VIVE LA DIVERSITÉ OR ALUTA CONTINUA? ACHIEVING GENDER EQUITY ON THE AFRICAN COURT ON HUMAN AND PEOPLES’ RIGHTSConnecticut Journal of International Law (2019)
Globally, while some courts at the domestic level have made varied progress in achieving sex balanced benches, many hurdles remain in changing the sex composition of international judiciaries. While women make up less than 20% of international benches, recent scholarship has shown that women from one region of the world—namely the continent of Africa, have been well represented on international benches. Notwithstanding the gains made across Africa, there is still scant scholarly attention paid to the issue of women judges across Africa, both at the domestic and international levels. In this article, I take up the task of situating scholarly discussions on women and international courts within the African context. This article explores two interrelated questions; first, how did the African Court on Human and Peoples’ Rights (ACtHPR) achieve a sex balanced bench within the first 13 years of its existence? Second, how can the record of the ACtHPR be replicated in other regional courts?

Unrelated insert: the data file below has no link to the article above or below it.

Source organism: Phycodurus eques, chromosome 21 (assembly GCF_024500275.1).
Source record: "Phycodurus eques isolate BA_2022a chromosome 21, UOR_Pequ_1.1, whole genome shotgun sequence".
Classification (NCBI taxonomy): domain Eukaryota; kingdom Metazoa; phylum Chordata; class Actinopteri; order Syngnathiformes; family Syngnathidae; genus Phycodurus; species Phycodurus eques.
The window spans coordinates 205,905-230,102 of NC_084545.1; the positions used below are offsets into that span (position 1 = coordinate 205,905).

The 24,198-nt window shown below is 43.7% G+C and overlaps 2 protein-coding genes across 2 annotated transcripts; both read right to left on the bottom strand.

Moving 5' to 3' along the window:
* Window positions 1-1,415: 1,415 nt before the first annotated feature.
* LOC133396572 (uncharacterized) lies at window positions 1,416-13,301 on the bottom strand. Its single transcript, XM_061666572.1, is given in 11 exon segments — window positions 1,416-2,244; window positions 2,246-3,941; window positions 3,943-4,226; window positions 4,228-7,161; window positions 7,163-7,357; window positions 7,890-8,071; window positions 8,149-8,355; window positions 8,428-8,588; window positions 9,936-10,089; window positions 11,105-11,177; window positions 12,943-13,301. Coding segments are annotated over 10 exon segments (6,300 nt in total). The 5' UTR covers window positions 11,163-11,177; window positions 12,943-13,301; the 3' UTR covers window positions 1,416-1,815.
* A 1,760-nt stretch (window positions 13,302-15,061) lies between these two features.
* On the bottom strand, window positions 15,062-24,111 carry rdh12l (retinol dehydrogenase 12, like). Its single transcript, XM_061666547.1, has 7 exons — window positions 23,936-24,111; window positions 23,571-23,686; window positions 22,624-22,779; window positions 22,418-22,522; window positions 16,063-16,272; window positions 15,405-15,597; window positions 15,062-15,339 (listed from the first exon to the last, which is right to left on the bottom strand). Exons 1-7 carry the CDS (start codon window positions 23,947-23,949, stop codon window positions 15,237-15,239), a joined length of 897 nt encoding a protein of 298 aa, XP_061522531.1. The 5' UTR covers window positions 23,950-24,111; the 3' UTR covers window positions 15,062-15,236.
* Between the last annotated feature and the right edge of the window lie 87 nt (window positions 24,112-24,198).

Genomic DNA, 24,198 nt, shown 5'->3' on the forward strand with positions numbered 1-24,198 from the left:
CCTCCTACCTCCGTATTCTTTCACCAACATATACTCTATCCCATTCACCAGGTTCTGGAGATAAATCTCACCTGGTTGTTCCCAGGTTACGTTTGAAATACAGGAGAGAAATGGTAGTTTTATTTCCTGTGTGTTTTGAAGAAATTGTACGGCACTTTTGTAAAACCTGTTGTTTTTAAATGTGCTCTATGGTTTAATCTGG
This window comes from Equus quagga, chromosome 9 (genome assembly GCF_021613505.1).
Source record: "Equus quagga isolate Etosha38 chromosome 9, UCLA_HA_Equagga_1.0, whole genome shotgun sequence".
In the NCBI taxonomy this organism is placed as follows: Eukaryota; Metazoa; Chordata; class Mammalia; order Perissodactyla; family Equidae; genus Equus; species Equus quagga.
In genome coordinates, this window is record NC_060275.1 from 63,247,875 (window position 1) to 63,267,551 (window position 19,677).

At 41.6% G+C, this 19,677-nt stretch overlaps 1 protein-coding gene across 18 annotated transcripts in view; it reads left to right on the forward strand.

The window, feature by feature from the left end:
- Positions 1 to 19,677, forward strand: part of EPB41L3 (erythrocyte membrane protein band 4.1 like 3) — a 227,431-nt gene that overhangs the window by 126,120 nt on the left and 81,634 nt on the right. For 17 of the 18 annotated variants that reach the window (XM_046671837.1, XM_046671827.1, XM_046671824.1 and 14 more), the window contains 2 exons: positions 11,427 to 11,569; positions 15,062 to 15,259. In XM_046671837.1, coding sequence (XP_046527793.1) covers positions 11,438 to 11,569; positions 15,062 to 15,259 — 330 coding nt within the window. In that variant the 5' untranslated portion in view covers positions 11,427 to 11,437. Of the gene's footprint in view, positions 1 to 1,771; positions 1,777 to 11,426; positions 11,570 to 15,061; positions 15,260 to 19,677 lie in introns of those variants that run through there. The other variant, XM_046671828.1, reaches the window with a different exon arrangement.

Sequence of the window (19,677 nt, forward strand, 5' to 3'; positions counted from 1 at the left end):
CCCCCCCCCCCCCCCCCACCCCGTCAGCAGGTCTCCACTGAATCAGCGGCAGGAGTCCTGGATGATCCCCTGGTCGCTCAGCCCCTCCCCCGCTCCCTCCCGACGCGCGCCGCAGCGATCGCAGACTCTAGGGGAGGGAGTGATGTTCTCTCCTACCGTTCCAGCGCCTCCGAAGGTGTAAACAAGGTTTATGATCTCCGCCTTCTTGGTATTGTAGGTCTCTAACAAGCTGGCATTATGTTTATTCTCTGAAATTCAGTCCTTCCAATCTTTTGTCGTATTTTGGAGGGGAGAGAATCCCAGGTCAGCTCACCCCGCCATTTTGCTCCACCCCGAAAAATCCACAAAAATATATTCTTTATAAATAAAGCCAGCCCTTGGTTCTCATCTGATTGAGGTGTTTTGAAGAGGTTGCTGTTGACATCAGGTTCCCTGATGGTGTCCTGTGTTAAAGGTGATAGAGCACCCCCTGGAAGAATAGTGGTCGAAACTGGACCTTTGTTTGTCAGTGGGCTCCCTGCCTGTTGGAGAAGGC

This paper explores these questions within the context of the ACtHPR, an African regional court based in Arusha, Tanzania.
- African courts,
- African women judges,
- women and international courts,
- African regional courts
Publication DateWinter January, 2019
Citation InformationJosephine Jarpa Dawuni. "VIVE LA DIVERSITÉ OR ALUTA CONTINUA? ACHIEVING GENDER EQUITY ON THE AFRICAN COURT ON HUMAN AND PEOPLES’ RIGHTS" Connecticut Journal of International Law Vol. 34 Iss. 3 (2019) p. 379 - 396
Available at: http://works.bepress.com/josephine-dawuni/2/